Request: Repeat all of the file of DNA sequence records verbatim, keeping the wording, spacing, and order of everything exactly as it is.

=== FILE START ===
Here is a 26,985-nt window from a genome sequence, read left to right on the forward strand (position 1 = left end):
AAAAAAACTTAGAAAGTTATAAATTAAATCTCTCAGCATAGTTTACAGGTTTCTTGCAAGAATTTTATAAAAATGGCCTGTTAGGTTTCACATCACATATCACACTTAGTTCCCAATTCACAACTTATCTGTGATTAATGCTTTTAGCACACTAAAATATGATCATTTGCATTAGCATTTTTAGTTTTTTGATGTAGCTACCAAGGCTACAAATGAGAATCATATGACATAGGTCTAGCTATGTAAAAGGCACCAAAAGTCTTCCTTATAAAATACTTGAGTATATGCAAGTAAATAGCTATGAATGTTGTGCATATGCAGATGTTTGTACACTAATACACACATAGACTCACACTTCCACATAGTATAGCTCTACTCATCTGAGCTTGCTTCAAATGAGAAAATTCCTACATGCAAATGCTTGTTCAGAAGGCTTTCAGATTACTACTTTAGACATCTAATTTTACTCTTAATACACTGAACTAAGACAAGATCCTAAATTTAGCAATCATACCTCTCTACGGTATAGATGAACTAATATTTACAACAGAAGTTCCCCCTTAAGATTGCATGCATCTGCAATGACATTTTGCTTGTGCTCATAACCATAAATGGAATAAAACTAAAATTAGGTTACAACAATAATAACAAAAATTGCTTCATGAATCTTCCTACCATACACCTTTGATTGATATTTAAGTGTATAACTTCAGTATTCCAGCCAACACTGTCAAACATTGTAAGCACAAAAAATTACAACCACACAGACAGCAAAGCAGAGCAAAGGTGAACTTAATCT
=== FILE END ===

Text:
Here is a 26,985-nt window from a genome sequence, read left to right on the forward strand (position 1 = left end):
AAAAAAACTTAGAAAGTTATAAATTAAATCTCTCAGCATAGTTTACAGGTTTCTTGCAAGAATTTTATAAAAATGGCCTGTTAGGTTTCACATCACATATCACACTTAGTTCCCAATTCACAACTTATCTGTGATTAATGCTTTTAGCACACTAAAATATGATCATTTGCATTAGCATTTTTAGTTTTTTGATGTAGCTACCAAGGCTACAAATGAGAATCATATGACATAGGTCTAGCTATGTAAAAGGCACCAAAAGTCTTCCTTATAAAATACTTGAGTATATGCAAGTAAATAGCTATGAATGTTGTGCATATGCAGATGTTTGTACACTAATACACACATAGACTCACACTTCCACATAGTATAGCTCTACTCATCTGAGCTTGCTTCAAATGAGAAAATTCCTACATGCAAATGCTTGTTCAGAAGGCTTTCAGATTACTACTTTAGACATCTAATTTTACTCTTAATACACTGAACTAAGACAAGATCCTAAATTTAGCAATCATACCTCTCTACGGTATAGATGAACTAATATTTACAACAGAAGTTCCCCCTTAAGATTGCATGCATCTGCAATGACATTTTGCTTGTGCTCATAACCATAAATGGAATAAAACTAAAATTAGGTTACAACAATAATAACAAAAATTGCTTCATGAATCTTCCTACCATACACCTTTGATTGATATTTAAGTGTATAACTTCAGTATTCCAGCCAACACTGTCAAACATTGTAAGCACAAAAAATTACAACCACACAGACAGCAAAGCAGAGCAAAGGTGAACTTAATCT